Transport client? really?


(Luis García Acosta) #1

Hi Folk,

The question is, what client are you using out there?

Here at company X we have java applications using elasticsearch. We have
many java applications, different java applications and they use the
transport client. This decision was made for developers, given the ease of
use that the transport client provides. BUT, for upgrading elasticsearch
this is a pain in the ass, because every time we upgrade the cluster, the
transport client has to be upgraded, and this is a maneuver hard to
orchestrate with a cero downtime (we have to redeploy many applications
with the newest transport client).

Is there anyone out there familiar with this situation? what are you using?

Thanks

L

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(Brian Yoder) #2

Here is my experience. Yours may vary.

I also use the TransportClient. And then I wrap our business rules behind
another server that offers an HTTP REST API but talks to Elasticsearch on
the back end via the TransportClient. This server uses Netty and the LMAX
Disruptor to provide low-resource high-throughput processing; it is
somewhat like Node.js but in Java instead of JavaScript.

Then I have a bevy of command-line maintenance and test tools that also use
the TransportClient. I wrap them inside a shell script (for example,
Foobar.main is wrapped inside foobar.sh) and convert command-line options
(such as -t person) into Java properties (such as TypeName=person), and
also set the classpath to all of the Elasticsearch jars plus all of mine.

Whenever there is a compelling change to Elasticsearch, I upgrade, and many
times I have watched my Java builds fail with all of the breaking changes.
But even with the worst of the breaking changes, it was down for maybe a
day or two at the most; the API is rather clean, and this newsgroup is a
life saver, and so I never got stuck. And when I was done, I had learned
even more about the ES Java API.

So it's either a huge pain or it's the joy of learning, depending on your
point of view. I have always viewed it as the joy of learning.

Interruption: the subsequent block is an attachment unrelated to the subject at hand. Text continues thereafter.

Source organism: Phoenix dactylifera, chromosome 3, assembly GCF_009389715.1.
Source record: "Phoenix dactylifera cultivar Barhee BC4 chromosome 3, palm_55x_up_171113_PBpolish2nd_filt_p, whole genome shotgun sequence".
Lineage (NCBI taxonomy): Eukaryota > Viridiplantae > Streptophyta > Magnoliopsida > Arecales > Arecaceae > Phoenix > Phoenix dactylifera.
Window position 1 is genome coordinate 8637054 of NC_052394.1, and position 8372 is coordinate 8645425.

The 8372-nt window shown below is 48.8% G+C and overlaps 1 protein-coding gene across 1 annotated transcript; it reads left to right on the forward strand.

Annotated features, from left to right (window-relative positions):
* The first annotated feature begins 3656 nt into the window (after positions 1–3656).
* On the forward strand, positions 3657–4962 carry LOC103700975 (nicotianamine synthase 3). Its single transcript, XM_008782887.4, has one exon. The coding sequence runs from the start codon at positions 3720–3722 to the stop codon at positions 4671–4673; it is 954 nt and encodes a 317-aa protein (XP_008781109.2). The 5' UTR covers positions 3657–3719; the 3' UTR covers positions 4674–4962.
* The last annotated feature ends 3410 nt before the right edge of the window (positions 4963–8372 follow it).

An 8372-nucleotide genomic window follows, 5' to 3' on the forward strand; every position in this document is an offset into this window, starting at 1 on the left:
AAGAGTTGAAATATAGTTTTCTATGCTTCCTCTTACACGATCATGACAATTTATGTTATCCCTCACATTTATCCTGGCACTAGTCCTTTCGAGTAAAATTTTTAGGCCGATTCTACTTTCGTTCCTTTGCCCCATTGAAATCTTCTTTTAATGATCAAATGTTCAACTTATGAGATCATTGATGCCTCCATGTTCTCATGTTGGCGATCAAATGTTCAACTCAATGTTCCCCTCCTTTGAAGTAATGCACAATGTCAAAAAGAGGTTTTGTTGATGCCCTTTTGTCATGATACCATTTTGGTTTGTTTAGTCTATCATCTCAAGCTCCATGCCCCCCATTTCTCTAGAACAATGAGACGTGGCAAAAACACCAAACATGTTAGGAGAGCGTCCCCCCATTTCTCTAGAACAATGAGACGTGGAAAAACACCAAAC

I just wish the Facets-to-Aggregations migration was smoother. But I sense
that there will be another breaking change on my horizon. This will be
particularly sad for me, as I had implemented a rather nice hierarchical
term frequency combining mvel and facets. Which are now deprecated and on
the list to be removed. But again, I'll learn a lot when making the
migration.

I believe it was Thomas Edison who said that most people miss opportunities
because the opportunities come dressed in overalls and look like work. But
I digress.... :slight_smile:

Brian

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(Ivan Brusic) #3

Since version 1.0, there should be fewer binary protocol issues between any
nodes, including the clients, making rolling upgrades doable. Older clients
should be able to interact with newer server nodes, but the inverse is not
always the case.

--
Ivan

On Wed, Aug 6, 2014 at 8:47 AM, Brian brian.from.fl@gmail.com wrote:

Here is my experience. Yours may vary.

I also use the TransportClient. And then I wrap our business rules behind
another server that offers an HTTP REST API but talks to Elasticsearch on
the back end via the TransportClient. This server uses Netty and the LMAX
Disruptor to provide low-resource high-throughput processing; it is
somewhat like Node.js but in Java instead of JavaScript.

Then I have a bevy of command-line maintenance and test tools that also
use the TransportClient. I wrap them inside a shell script (for example,
Foobar.main is wrapped inside foobar.sh) and convert command-line options
(such as -t person) into Java properties (such as TypeName=person), and
also set the classpath to all of the Elasticsearch jars plus all of mine.

Whenever there is a compelling change to Elasticsearch, I upgrade, and
many times I have watched my Java builds fail with all of the breaking
changes. But even with the worst of the breaking changes, it was down for
maybe a day or two at the most; the API is rather clean, and this newsgroup
is a life saver, and so I never got stuck. And when I was done, I had
learned even more about the ES Java API.

So it's either a huge pain or it's the joy of learning, depending on your
point of view. I have always viewed it as the joy of learning.

I just wish the Facets-to-Aggregations migration was smoother. But I sense
that there will be another breaking change on my horizon. This will be
particularly sad for me, as I had implemented a rather nice hierarchical
term frequency combining mvel and facets. Which are now deprecated and on
the list to be removed. But again, I'll learn a lot when making the
migration.

I believe it was Thomas Edison who said that most people miss
opportunities because the opportunities come dressed in overalls and look
like work. But I digress.... :slight_smile:

Brian

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(Luis García Acosta) #4

I hope your 2 days of downtime is in a testing environment :). This sounds like something really great to me, and somehow it was also spinning in my skull. Did you make this from bottom to top, or you got some starting point (opensource project or so ...), any place I could look at for more ideas on how to implement it?

Thanks very much

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(system) #5